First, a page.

The Hague, 13 September 2006 - UNPO General Secretary Marino Busdachin welcomes the nomination of UNPO Member and Uyghur leader Rebiya Kadeer for the Nobel Prize.
The Hague, 13 September 2006 - The Unrepresented Nations and Peoples Organization (UNPO) welcomes the nomination of prominent Uyghur leader Rebiya Kadeer for the Nobel Prize, made by Swedish parliamentarian Annelie Enochson.
The Uyghur American Association (UAA), which represents the collective voice of the Uyghur people in the United States of America, has issued a press release in which Ms. Kadeer states that “I am honored to have been nominated for such a prestigious prize. I view it as a mark of recognition of the plight of all Uyghur people. I am a woman of peace.” She adds, “Therefore I oppose all violence and acts of terrorism. I am committed to campaigning peacefully for the human rights of Uyghur people. I will continue to speak out against China ’s persecution of not only the Uyghur people, but also Tibetans, Mongolians, and the Chinese people themselves until all of them can enjoy their rights and freedoms.” (www.uyghuramerican.org)
Rebiya Kadeer has relentlessly worked to draw attention to the suffering of the Uyghur population in China’s north-western province of Xinjiang, tirelessly pressuring both the international community and the Chinese authorities to address the human rights violations common to the region. Rebiya Kadeer has already received the prestigious Rafto Prize for Human Rights, previous winners of which have on several occasions proceeded to win the Nobel Prize.
Kadeer, a mother of eleven, rose to prominence in her home province of Xinjiang after a number of successful business ventures earner her the praise of Chinese authorities and a prestigious consultative position. Her main focus fell however on directing her wealth towards the creation of employment and opportunity for the native Uyghur population. The Chinese authorities’ regard for Kadeer suffered a drastic reversal in 1999. After a long period of continuous surveillance, she was placed under arrest for allegedly transmitting “secret information,” in the form of clippings from publicly available newspapers, to her husband exiled in the United States. Whilst sentenced to imprisonment for eight years in a secret trail in 2000, intensive international pressure secured her early release in 2005.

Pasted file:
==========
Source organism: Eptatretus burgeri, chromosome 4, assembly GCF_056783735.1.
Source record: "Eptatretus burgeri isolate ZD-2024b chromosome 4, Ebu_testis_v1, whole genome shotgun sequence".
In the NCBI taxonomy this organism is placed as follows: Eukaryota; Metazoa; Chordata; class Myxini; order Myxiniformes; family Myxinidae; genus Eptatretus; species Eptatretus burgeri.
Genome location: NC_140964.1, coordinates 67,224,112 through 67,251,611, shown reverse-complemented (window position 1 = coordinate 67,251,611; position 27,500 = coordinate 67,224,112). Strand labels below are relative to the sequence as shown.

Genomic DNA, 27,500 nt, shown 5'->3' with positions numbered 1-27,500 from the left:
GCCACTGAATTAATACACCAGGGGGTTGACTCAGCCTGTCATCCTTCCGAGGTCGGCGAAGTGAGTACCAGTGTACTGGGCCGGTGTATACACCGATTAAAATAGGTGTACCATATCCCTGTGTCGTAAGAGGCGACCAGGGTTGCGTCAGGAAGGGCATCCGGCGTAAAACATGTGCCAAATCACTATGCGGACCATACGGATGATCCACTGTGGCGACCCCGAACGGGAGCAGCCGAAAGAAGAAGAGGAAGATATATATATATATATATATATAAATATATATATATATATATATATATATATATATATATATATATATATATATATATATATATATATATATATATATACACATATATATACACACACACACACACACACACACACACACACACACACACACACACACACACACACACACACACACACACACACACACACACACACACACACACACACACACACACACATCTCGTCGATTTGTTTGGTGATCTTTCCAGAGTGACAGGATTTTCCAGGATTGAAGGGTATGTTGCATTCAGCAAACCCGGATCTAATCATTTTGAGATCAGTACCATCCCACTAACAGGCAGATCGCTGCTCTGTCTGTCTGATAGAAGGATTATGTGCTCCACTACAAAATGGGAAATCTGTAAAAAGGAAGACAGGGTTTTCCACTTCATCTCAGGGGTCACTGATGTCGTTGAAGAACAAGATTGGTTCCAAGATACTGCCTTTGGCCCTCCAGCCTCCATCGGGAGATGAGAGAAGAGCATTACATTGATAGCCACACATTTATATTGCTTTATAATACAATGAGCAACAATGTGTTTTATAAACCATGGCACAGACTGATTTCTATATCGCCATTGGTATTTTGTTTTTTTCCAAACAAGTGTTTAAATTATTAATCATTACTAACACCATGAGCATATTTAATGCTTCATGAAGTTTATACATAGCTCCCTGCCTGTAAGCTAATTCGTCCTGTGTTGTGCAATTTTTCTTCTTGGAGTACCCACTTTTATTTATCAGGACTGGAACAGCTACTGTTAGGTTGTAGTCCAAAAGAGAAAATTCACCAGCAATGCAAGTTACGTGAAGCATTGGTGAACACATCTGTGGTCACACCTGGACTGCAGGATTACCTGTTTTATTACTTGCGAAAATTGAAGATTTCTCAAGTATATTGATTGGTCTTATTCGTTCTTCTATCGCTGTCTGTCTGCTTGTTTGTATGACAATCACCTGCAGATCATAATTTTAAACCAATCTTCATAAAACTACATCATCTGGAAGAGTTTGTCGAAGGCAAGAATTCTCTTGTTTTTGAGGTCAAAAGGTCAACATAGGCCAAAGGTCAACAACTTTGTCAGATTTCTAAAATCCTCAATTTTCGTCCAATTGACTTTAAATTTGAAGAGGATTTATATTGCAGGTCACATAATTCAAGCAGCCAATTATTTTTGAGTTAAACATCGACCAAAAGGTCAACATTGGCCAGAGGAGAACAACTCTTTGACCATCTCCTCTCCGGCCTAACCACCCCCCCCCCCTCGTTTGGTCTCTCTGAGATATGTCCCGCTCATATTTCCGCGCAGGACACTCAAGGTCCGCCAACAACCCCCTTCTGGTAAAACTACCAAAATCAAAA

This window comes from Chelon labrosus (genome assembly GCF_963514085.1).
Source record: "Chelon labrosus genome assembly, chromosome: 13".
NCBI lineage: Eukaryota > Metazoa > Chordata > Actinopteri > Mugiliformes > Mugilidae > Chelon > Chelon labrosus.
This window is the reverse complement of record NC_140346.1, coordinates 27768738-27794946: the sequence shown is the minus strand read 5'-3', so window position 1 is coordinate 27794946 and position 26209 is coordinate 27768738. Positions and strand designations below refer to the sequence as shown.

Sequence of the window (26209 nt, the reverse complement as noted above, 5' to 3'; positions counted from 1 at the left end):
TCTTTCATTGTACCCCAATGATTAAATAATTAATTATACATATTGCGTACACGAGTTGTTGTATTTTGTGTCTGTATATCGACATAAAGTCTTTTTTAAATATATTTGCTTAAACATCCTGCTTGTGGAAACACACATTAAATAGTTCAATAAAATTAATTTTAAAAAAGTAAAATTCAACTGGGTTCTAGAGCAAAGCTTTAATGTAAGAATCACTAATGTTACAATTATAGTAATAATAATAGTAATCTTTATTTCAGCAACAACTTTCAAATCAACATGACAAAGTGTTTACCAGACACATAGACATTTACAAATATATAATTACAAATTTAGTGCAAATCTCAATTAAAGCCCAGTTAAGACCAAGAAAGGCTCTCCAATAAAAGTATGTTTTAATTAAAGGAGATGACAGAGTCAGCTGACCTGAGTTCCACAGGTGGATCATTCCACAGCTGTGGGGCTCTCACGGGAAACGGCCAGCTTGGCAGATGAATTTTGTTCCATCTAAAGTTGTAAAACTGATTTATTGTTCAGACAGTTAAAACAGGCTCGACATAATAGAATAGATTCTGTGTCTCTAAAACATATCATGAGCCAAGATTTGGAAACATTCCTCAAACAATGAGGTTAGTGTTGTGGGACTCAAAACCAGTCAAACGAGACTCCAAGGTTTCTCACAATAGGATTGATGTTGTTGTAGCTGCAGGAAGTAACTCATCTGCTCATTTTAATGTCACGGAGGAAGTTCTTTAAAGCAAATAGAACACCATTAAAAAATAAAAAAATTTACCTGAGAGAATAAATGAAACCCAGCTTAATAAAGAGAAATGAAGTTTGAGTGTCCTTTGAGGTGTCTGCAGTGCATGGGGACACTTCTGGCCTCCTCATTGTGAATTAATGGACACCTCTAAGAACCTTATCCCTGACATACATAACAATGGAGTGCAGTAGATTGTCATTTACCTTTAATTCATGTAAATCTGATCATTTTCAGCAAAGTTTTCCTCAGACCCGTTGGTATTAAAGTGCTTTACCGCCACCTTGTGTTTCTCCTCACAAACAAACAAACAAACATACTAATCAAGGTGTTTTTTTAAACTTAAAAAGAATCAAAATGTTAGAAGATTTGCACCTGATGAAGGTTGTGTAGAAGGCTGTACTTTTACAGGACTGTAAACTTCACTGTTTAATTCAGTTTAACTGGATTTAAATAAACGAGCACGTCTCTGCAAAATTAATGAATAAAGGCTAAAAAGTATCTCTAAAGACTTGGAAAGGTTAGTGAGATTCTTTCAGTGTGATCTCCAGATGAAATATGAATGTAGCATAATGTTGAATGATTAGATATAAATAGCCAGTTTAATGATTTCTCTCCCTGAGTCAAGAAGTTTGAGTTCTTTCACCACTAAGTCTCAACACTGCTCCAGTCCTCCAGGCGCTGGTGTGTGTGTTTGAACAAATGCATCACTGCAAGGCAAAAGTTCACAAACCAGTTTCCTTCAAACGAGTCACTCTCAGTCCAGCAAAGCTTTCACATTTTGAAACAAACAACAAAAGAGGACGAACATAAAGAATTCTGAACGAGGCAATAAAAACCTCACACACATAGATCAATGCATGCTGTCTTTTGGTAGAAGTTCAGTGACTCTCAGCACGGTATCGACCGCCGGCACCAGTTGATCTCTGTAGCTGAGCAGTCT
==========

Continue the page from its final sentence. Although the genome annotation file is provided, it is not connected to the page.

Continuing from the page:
The Uyghurs are a distinct, Turkic-speaking ethnic group whose homeland enjoyed a brief period of autonomy as East Turkestan in the late 1940s, but who have lived under Chinese rule since 1949. Eastern Turkestan is a founding member of UNPO. UNPO is especially encouraged by the timing of Kadeer’s nomination, as reports continue to suggest a steady deterioration in the conditions of the Uyghur population of East Turkestan. The predominantly Muslim population is known to have suffered as a result of a range of government actions in the region, conducted under the cloak of the “war on terror.” Arbitrary detention, including that of members of Kadeer’s own family and staff, are especially troubling. A renewed focus on the Uyghur is also welcome in the run up to the 2008 Beijing Olympic Games, an event which has revived the international community’s interest in China’s human rights record.
UNPO General Secretary Marino Busdachin is proud to count the remarkable Rebiya Kadeer amongst the leaders of UNPO. “We are confident that there is no better candidate for the prize with respect to the cause of universal human rights and as a means of forcing China to confront its exceptionally poor human rights record and to recognise its peoples’ desire for brisk and far-reaching democratic reform,” Mr. Busdachin states.
This year’s winner of the Nobel Prize will be announced in Oslo on 13 October. Kadeer’s selection would undoubtedly do a great deal to advance the universal cause of democratic and human rights, as well as raising awareness of the plight of indigenous populations such as the Uyghur.